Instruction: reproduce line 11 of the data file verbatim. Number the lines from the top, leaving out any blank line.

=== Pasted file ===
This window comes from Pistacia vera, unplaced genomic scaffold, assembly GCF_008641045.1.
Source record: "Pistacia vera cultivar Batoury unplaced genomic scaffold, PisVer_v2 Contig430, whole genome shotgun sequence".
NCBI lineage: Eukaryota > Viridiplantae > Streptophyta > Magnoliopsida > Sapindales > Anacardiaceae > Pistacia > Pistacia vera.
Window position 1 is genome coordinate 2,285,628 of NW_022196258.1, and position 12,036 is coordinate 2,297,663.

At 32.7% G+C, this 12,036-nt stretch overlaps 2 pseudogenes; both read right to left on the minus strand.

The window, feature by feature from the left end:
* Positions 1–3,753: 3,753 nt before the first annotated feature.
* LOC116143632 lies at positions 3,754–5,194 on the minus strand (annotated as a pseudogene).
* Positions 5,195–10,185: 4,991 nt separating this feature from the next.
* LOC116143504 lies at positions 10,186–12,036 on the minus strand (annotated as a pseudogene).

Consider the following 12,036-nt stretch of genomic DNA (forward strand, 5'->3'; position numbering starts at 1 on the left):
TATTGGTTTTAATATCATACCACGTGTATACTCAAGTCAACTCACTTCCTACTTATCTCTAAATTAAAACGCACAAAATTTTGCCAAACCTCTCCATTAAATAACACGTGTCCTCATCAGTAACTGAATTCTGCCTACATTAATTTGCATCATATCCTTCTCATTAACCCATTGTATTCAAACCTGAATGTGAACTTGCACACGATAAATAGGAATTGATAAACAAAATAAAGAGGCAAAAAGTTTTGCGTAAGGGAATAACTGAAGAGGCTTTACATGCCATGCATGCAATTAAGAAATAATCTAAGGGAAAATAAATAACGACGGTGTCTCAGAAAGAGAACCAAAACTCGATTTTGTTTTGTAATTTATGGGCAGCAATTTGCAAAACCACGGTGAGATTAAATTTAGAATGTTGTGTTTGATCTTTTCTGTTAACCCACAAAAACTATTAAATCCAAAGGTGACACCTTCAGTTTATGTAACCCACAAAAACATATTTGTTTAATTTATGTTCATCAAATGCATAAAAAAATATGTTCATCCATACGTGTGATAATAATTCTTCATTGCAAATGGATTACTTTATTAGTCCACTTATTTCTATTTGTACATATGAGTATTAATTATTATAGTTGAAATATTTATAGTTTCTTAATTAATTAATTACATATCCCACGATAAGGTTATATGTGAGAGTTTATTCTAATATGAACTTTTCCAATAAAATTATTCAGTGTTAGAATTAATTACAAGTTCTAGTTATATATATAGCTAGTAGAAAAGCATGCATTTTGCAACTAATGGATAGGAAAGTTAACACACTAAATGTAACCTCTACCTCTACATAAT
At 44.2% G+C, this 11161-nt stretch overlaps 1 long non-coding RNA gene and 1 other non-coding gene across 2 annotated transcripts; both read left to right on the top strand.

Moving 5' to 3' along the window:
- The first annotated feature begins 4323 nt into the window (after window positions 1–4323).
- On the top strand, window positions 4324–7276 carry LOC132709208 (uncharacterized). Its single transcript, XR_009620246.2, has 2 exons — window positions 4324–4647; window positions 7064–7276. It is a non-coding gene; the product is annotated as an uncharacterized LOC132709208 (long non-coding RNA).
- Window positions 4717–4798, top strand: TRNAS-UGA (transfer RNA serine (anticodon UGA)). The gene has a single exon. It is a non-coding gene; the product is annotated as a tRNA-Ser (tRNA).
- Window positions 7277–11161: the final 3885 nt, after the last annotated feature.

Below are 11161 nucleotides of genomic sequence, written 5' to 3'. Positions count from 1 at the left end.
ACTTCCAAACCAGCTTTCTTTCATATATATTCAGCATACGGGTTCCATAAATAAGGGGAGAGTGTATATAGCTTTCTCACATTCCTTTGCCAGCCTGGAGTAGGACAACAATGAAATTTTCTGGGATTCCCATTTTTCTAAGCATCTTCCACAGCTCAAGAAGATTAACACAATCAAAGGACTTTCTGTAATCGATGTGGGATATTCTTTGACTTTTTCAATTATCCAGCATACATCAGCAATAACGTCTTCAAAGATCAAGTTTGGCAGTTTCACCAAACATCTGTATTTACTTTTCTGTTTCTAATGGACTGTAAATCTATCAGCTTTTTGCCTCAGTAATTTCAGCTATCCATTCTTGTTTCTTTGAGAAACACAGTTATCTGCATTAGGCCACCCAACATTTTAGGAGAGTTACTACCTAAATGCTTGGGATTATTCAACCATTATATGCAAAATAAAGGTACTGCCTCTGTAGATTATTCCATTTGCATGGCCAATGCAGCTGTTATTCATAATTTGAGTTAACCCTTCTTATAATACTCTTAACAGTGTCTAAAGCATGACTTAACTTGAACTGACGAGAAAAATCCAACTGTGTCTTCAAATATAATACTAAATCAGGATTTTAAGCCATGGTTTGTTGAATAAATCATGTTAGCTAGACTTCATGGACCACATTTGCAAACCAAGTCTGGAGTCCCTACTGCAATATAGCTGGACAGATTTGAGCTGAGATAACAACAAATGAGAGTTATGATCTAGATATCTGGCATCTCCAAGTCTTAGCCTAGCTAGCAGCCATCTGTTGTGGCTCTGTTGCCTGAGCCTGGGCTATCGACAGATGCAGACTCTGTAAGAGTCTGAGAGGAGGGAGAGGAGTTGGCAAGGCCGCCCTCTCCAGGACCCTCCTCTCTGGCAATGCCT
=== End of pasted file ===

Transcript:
Consider the following 12,036-nt stretch of genomic DNA (forward strand, 5'->3'; position numbering starts at 1 on the left):